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Improving Employee Engagement and Productivity via Big Data Recruitment

A company culture driven by data uses credible, objective, measurable information to guide decision making.

By Bisk
Using Data-Driven Recruitment to Bolster Engagement and Productivity

EHarmony has mastered the ability to connect people based on data, and it plans to use the same strategy behind its business model to tap into the market of people in search of the perfect job, rather than the perfect mate.

The new job recruitment platform, Elevated Careers by eHarmony, matches job seekers with potential companies based on factors involving culture, personality and skill using a “Compatibility Scorecard” that uses the information provided in a questionnaire to tell you how compatible and satisfied you are with your current job and company. The scorecard breaks down individual and company values so both can see what they have in common to understand compatibility. Along with eHarmony’s matching technology, the scorecard pairs candidates with job listings.

EHarmony is the latest firm to tap into the new and growing trend of data-driven recruitment, in which organizations use information to help find talent. A number of corporations are learning how to gather big data through things like behavioral analyses to reveal the things they don’t know or aren’t even thinking about when it comes to their employees. Another common HR tool that is fueled by data is predictive workforce planning, which aligns the employee needs of a business with how HR plans to supply that need.

A company culture driven by data uses credible, objective, measurable information to guide decision making. As technology evolves, data-driven cultures are going to become more common in the business world. Even though the recruiting world has taken its time latching on to this trend, things are beginning to change quickly.

Data-driven recruitment may also increase a company’s performance and boost employee engagement. Information about a candidate’s personality and how the person fits within a particular company’s culture could play a much bigger role in addressing retention, engagement and productivity among employees.

Big data provides corporations with the reasoning behind issues concerning employee engagement and productivity. By looking closer at this data, companies can gain a better understanding of how issues like these can be addressed and over time how to avoid them in the future.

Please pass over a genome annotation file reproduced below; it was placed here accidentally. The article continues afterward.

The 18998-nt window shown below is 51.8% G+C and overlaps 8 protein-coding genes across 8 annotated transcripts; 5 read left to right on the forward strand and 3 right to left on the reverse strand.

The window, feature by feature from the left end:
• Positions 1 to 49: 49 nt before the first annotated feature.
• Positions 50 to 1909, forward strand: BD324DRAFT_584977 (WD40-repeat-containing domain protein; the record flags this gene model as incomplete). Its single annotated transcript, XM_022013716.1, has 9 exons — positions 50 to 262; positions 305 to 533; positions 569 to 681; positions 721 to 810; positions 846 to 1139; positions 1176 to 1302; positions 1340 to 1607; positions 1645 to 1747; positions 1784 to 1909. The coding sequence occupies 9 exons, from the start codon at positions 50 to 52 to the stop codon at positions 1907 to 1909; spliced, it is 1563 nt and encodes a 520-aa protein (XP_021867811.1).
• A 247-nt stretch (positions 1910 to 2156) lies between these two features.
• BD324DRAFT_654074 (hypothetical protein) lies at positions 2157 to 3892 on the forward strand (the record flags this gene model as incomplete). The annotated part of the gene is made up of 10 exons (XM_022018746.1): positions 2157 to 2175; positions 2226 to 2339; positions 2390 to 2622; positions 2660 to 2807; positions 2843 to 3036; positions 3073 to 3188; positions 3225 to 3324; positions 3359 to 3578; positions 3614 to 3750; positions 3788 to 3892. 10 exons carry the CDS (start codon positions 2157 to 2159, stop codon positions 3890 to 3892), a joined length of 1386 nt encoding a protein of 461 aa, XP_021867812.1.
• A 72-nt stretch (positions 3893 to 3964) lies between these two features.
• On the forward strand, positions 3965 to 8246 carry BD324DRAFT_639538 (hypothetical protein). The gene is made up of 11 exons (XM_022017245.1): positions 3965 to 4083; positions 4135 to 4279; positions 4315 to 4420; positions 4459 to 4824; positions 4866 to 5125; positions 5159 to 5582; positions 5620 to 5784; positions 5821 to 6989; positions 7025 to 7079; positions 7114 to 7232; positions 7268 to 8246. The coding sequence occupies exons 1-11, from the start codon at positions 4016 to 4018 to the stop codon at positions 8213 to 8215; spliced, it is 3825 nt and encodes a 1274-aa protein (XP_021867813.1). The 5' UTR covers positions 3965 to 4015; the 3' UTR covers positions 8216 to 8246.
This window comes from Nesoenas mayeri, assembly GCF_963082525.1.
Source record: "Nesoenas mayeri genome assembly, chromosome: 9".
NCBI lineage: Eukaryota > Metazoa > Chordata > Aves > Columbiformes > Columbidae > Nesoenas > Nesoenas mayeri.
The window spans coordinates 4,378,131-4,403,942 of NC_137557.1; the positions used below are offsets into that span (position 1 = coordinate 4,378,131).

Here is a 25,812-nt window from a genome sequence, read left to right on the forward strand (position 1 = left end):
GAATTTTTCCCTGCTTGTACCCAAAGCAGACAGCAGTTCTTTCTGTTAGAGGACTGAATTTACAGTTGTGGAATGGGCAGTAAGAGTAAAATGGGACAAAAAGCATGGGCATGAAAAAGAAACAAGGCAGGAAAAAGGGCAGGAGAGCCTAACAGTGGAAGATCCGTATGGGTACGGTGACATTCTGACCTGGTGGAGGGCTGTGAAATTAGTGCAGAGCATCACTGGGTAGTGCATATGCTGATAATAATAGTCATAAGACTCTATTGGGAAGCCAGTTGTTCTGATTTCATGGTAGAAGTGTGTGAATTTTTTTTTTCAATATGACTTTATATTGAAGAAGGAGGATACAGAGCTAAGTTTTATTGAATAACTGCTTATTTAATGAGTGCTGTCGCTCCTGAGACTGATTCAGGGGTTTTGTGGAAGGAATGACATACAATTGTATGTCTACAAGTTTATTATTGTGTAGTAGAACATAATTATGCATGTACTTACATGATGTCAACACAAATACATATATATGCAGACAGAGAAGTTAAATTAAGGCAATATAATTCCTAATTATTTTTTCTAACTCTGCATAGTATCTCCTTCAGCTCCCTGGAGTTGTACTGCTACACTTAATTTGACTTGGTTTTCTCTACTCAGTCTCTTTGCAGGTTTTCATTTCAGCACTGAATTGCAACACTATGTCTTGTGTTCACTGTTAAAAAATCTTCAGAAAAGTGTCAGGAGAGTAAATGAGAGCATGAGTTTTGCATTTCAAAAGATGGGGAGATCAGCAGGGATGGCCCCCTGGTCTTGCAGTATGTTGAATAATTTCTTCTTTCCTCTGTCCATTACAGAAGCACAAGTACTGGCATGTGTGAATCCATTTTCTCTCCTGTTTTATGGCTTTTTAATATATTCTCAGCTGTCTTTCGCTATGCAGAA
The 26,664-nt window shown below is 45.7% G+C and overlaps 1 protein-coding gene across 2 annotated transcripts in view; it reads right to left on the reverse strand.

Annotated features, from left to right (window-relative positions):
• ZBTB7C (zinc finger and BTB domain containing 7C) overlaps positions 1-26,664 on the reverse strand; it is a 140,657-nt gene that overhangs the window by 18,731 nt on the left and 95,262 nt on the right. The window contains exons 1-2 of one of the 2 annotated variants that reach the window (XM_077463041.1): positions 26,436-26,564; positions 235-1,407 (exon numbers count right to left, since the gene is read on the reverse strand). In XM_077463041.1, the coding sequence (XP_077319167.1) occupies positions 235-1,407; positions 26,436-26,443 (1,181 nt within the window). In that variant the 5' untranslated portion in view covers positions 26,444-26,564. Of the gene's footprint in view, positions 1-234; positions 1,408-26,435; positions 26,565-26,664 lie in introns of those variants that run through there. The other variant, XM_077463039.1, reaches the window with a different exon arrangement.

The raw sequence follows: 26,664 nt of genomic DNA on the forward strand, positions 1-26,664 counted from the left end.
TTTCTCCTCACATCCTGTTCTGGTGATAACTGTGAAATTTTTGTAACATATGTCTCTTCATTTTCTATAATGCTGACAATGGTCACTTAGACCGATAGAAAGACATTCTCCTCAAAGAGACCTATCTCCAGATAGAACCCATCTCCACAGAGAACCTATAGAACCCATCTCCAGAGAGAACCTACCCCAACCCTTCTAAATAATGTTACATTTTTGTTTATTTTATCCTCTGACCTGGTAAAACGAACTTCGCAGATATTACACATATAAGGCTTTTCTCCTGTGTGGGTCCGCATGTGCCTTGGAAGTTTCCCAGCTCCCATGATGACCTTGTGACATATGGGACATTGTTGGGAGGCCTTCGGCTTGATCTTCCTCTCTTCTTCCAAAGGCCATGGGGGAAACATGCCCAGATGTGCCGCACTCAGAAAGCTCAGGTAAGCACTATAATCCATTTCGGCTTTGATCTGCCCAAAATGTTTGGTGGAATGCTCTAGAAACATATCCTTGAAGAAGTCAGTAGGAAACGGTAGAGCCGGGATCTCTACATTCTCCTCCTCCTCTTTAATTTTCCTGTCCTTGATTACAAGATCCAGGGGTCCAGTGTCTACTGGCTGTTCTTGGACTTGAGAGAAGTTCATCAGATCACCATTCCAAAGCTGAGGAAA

READ: How Business Analytics Can Help Your Business

Despite the benefits of a data-driven HR model, most companies are hesitant to adopt a new process because they don’t know where to start. However, companies that want to stay ahead of their competitors may have no choice but to join in on the growing trend of HR data (turnover rate, ROI, promotion rate, absence rate), ready or not.

“Analytics will take action or make a recommendation,” said Holger Mueller, Vice President and Principal Analyst at Constellation Research. “As such they make a recruiters’/business users’ life easier.”

Using Big Data to Find Talent: Elevated Careers by eHarmony

Elevated Careers, which launched in April, requires job candidates to upload a resume and fill out a profile. Profile information is then paired with eHarmony’s matching technology to connect individuals with job matches based on skills, values and personality. Searches can be conducted based on keywords and other parameters. Job seekers can directly apply for jobs matching search queries, as well as view compatibility information and predicted job satisfaction with a specific organization, helping lead to higher productivity and retention among employees.  

Employers who want to begin using Elevated Careers are not required to complete a compatibility questionnaire. The site’s database is constantly being updated using offline research and information from similar companies and other job seekers. With that information, Elevated Careers creates a culture profile for a firm, and that is how the site matches a company with potential employees compatible with an organization’s culture.

Sites like and do not pair job seekers with positions based on compatibility, skills, values or any kind of data; instead, those sites present candidates with thousands of job openings.